Is Football Worth It? The Cost of Stadium Violence in Europe

^ carabinieri arriving for a soccer match at Milan’s San Siro stadium

I used to believe that spectator sports were a way of channeling the mob’s inherent violence into vicarious forms of conflict. “Supporting” a team means joining a sort of artificial tribe, comprised of that team’s fans. You signal your membership in the tribe by wearing the team colors, chanting the team chant, and despising rival tribes. The teams on the field play out a ritualized battle in which one side wins and the other loses, with more or less actual violence and possibility of injury, depending on the sport.

Unfortunately, nowadays the tribes no longer leave the battle to the teams on the field. While in England for my MBA residential school, I had time one evening to do my usual hotel thing: flipping channels on the TV. One program showed a town’s preparations for a football (soccer) match. A trainload of fans were met at the station by mounted police in riot gear – even the horses had plastic shields over their eyes. The crowd was escorted off the train, with mounted police leading, and more walking alongside. The road from the station to the arena was lined on both sides with police, standing shoulder to shoulder in flourescent yellow jackets; the visiting fans had to walk straight along the road to the arena.

Inside the arena, a police chief remarked to the TV crew that there were 100 seats unsold for the match, so they would be able to create a buffer zone between the opposing fans. I didn’t stay with the program to see what happened, but later on saw footage of rowdy fans (faces electronically blotched out) being dragged away by police.

Some games in Milan involve similar preparations: busloads of police arrive well before the match begins, and are presumably dispersed throughout the stadium to maintain order. For games when certain nationalities of foreign fans are expected, the mayor orders all bars nearby not to serve beer after a certain time.

If I were a housebreaker, crime boss, etc., I’d be delighted to know that I could get on with my trade in peace during football games, when the bulk of a city’s police force are busy keeping the fans from killing each other.

However, I am only a taxpayer, wondering how much all this is costing me. Is football worth the cost to society, even for those who care about the sport? A few years ago, in an effort to curb stadium violence, the then-minister of sport in Italy threatened to have the games played in empty stadiums, viewable only on TV. How is it “sport” when we must go to such lengths to prevent the audience getting hurt?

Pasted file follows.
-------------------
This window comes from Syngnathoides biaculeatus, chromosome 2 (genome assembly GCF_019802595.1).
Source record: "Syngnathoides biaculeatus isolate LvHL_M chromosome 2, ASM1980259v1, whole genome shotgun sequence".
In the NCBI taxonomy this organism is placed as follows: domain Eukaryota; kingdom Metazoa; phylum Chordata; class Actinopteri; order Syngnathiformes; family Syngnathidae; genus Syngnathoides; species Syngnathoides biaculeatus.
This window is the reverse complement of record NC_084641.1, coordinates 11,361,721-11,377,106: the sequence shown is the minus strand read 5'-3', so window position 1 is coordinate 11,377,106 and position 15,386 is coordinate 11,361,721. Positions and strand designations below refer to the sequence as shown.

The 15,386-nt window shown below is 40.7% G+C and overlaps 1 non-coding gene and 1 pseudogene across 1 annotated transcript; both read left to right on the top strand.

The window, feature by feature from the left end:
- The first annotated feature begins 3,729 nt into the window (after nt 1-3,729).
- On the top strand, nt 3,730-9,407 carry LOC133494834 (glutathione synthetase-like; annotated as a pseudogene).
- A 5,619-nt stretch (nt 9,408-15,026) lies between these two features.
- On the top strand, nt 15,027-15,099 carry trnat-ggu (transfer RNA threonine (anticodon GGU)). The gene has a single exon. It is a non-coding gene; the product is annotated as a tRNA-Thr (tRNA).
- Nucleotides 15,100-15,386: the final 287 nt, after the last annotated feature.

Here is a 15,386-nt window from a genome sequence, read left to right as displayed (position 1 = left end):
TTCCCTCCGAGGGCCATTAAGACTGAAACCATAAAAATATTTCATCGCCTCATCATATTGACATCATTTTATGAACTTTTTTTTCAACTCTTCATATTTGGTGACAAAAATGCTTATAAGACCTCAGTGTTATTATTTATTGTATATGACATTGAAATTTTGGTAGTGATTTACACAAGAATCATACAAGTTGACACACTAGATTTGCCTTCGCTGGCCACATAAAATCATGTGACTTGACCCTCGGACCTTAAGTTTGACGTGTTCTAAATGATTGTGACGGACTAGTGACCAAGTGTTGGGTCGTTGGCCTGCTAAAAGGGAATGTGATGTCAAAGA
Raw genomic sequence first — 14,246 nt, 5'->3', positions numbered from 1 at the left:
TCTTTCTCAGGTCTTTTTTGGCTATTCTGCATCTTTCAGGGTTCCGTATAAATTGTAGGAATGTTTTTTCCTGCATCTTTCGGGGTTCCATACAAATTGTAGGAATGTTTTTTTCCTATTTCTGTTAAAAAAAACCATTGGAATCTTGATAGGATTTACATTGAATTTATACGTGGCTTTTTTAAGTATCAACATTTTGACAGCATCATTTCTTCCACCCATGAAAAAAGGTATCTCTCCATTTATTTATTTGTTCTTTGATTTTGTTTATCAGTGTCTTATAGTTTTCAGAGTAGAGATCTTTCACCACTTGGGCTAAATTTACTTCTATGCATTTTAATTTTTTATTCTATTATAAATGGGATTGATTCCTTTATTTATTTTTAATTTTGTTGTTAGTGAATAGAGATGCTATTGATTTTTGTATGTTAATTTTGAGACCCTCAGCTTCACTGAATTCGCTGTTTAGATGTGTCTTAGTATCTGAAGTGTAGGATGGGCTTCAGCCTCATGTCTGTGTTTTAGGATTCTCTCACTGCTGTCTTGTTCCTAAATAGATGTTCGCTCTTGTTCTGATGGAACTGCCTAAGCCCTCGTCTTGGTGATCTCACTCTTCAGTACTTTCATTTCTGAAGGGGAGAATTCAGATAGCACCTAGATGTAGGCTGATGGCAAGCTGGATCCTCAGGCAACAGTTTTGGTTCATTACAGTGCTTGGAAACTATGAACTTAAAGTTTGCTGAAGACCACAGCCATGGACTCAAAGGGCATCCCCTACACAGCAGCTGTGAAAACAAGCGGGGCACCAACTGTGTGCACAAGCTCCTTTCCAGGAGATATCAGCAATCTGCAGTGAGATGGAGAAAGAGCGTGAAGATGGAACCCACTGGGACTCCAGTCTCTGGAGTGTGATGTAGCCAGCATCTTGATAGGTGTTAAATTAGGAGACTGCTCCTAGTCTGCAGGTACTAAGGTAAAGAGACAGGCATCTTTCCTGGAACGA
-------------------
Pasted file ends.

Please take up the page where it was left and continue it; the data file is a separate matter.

The whole concept of “supporting a team” seems very artificial to me. I can understand rooting for one’s national team during the Olympics or the World Cup – at least you have a passport in common with them, and perhaps a language, culture, and history (although the increasing phenomenon of athletes migrating, to countries where they can be better supported for an Olympic bid, or get a spot on a less-exalted team, calls that into question). In a sense, you are cheering your country’s ability to produce good players – there are worse national traits to celebrate.

But it’s rare for a “local” professional football team to have a single player from the city that they supposedly represent – many of the players won’t even be from the same country. So, when we cheer for AC Milan, what are we applauding? Berlusconi’s ability to buy good players? Given the mysteries shrouding the origin of his personal fortune, this is not something that makes me cheerful. Still less do I feel that football is worth getting violent about, unless maybe I could beat up Berlusconi.


Feb 9, 2003

I wrote the above a few days ago, inspired by the TV show I saw in the UK. Today Milan’s two home teams, AC Milan and Inter, are playing each other in Milan’s famous San Siro stadium. We saw six large buses and assorted other vehicles full of police heading that way. Then, as we entered the metro station at Piazzale Lotto (closest stop to the stadium), we were suddenly confronted with several dozen riot-geared police. We had had the ill luck and bad timing to arrive just as a subway train pulled in, carrying fans of both teams. To avoid trouble, they had been put into separate cars, with police escort. The police cordoned off the station so that one group was forced to wait while the other group exited, each side singing rude songs and shouting slogans at the others. The rowdies were, predictably, young men, but the groups included women, and some confused and frightened looking children. The rest of us stood and waited until both packs of idiots had left the station.

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